Here's a short biography of Marcial Lichauco, husband of Jessie from Wikipedia:
Marcial Primitivo Lichauco born in November 27, 1902 in Manila, was the youngest son of Faustino Lichauco (February 16, 1870, Binondo, Manila - June 15, 1930), a member of Emilio Aguinaldo's Revolutionary Junta, and Luisa Fernández y Arcinas (June 21, 1873, Binondo, Manila - September 10, 1959).
Lichauco studied at the American-established Central School in Manila. After having graduated as the valedictorian of his class, he entered Harvard University. In 1923, he became the first Filipino to graduate from Harvard. He later studied at Harvard Law School and graduated in 1926.
Throughout the period, Lichauco traveled in the United States delivering speeches promoting the idea of Philippine independence. He collaborated with Moorfield Storey to publish "The Conquest of the Philippines by the United States" to draw attention to the Philippine-American war.
In the 1930s, Lichauco was secretary to the OsRox Mission, which traveled to the United States Congress to urge passage of a bill granting independence to the Philippines. This ultimately became the Hare-Hawes-Cutting Act.
Lichauco spent WW-II in occupied Manila. After the war, Lichauco published "Dear Mother Putnam" to document day-to-day life in Japanese-occupied Manila.
In 1963, President Diosdado Macapagal appointed Marcial Lichauco as Philippine Ambassador to the United Kingdom, Denmark, Norway and Sweden. Lichauco served in that post until 1966.
Related Information: https://en.wikipedia.org/wiki/Curiosity,_Adventure,_and_Love
Personal Note: I first heard of the Lichauco's through Veronica( Ronie) Feria Nieva, my wife's( Macrine's) second cousin. Ronie's grandmother was Maria Arevalo y Lichauco who was married to Gregorio Morente Nieva. Gregorio was the younger brother of Macrine's grandfather Juan Morente Nieva.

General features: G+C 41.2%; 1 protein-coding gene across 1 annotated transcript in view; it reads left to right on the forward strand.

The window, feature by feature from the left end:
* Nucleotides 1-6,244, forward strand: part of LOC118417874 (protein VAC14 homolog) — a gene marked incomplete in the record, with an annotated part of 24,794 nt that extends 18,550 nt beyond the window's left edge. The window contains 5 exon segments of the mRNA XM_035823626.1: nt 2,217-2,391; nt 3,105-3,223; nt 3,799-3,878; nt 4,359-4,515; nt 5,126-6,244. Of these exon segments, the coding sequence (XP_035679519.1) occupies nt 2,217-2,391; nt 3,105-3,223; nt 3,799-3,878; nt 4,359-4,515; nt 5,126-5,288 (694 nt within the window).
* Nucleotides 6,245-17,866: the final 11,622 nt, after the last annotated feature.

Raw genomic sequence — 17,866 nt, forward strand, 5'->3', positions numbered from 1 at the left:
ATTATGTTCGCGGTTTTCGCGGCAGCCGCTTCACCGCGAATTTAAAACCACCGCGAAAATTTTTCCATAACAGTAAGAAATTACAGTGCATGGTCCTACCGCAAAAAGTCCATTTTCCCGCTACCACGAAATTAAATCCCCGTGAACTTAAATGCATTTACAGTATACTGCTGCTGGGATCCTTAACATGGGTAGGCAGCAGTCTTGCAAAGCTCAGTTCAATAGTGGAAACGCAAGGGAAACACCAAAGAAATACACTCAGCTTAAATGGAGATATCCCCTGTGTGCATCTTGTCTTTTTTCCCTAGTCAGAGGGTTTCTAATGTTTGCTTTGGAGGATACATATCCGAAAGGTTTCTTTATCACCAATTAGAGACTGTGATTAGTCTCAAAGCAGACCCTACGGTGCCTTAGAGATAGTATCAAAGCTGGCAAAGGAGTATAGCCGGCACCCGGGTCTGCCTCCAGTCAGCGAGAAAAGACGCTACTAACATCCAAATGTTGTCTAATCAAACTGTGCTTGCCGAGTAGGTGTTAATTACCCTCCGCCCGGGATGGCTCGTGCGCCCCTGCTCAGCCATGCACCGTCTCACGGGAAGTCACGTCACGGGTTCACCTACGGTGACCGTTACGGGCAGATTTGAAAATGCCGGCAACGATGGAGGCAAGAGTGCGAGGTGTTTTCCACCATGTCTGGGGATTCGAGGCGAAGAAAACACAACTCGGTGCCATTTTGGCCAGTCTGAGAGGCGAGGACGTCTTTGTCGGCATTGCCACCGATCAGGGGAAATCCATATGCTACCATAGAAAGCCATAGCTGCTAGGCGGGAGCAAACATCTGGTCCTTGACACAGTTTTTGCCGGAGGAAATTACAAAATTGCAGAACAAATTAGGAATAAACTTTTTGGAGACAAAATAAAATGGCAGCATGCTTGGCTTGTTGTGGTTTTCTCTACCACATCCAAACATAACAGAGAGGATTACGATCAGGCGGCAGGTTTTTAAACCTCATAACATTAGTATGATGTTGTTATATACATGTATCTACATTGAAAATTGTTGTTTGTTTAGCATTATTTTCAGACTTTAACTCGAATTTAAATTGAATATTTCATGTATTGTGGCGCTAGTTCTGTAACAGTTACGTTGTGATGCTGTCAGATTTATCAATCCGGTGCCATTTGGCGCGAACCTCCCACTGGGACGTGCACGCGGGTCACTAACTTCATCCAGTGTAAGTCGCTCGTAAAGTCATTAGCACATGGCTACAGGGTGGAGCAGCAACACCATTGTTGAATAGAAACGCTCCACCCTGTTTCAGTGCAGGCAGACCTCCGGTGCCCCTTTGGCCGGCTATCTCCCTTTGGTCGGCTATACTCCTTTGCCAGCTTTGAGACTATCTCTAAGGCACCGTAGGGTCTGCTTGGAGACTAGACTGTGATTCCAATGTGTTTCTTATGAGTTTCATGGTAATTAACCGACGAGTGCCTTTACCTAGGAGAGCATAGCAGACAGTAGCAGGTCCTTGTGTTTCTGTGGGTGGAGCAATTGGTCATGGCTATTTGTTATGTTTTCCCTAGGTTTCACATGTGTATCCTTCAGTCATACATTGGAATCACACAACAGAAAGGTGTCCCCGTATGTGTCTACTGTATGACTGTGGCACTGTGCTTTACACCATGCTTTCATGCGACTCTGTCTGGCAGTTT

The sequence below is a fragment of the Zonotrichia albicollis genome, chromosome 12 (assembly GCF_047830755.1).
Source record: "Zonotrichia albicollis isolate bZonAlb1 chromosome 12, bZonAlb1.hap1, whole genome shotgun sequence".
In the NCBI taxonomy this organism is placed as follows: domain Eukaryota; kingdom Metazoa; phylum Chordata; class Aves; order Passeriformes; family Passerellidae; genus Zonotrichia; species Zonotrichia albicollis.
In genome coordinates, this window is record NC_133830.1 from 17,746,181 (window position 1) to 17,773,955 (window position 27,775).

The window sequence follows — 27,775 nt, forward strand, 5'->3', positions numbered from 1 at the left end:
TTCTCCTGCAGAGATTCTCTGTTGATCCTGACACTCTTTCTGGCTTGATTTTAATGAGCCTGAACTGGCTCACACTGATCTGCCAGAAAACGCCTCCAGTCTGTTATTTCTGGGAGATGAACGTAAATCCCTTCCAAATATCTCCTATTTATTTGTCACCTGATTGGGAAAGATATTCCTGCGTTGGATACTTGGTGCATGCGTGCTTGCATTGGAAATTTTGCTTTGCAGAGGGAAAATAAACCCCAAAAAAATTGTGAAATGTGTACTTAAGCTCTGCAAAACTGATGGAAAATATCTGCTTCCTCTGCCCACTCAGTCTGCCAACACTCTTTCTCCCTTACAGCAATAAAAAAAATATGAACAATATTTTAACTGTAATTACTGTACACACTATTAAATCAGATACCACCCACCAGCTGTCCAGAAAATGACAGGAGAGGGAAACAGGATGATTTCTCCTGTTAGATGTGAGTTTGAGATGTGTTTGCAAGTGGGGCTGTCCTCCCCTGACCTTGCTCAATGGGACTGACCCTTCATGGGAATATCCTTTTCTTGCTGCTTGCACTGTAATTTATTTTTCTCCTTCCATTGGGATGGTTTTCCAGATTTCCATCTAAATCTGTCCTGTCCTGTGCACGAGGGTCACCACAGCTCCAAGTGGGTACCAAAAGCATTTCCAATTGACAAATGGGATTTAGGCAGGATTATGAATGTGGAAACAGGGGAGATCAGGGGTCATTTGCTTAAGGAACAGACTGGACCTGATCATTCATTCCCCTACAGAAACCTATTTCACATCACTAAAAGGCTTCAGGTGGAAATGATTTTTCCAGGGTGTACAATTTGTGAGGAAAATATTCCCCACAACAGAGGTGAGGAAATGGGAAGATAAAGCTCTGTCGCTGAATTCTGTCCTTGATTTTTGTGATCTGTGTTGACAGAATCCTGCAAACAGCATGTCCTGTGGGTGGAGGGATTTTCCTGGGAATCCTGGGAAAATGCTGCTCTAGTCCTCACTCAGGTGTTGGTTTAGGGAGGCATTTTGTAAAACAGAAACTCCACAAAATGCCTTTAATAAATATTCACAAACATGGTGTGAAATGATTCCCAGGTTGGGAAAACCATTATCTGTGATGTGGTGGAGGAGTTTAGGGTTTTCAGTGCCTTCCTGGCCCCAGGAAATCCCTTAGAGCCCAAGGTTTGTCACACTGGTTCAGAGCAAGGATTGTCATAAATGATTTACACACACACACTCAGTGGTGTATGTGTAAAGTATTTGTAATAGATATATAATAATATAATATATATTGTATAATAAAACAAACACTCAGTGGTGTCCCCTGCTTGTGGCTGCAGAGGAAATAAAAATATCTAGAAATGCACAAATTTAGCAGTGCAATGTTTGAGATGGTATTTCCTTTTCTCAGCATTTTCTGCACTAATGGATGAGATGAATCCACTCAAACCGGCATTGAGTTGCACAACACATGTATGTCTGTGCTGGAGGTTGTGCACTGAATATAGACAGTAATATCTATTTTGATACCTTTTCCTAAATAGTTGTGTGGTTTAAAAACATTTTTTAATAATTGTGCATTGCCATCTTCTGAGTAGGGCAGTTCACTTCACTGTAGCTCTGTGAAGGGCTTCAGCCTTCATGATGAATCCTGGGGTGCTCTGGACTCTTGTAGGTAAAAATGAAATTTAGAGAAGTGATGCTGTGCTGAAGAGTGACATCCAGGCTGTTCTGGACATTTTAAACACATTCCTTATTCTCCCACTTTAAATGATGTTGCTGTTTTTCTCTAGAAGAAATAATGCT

Saturday, February 4, 2017
During the last couple of months I have been writing about well-known members of the Javellana clan. My inspiration is that I am one of the thousands descendants of the Javellana clan via my father side of my family as documented by www.javellana.wordpress.com.
The name of Fr. Rene Javellana, S.J. was brought to my attention just recently via comments from a reader of my blog on my Javellana ancestry. I have heard of Fr Javellana and his works but have not meet him personally. Here's an excerpt from his biography from wikifilipinas.org
Rene Javellana, S.J., is a Jesuit priest, writer, liturgical artist and art historian. He is currently an associate (Thomas Gasson) professor at Ateneo de Manila University, where he is also director of the Fine Arts Program and creative director of Jesuit Communications. He holds a master’s degree in theology.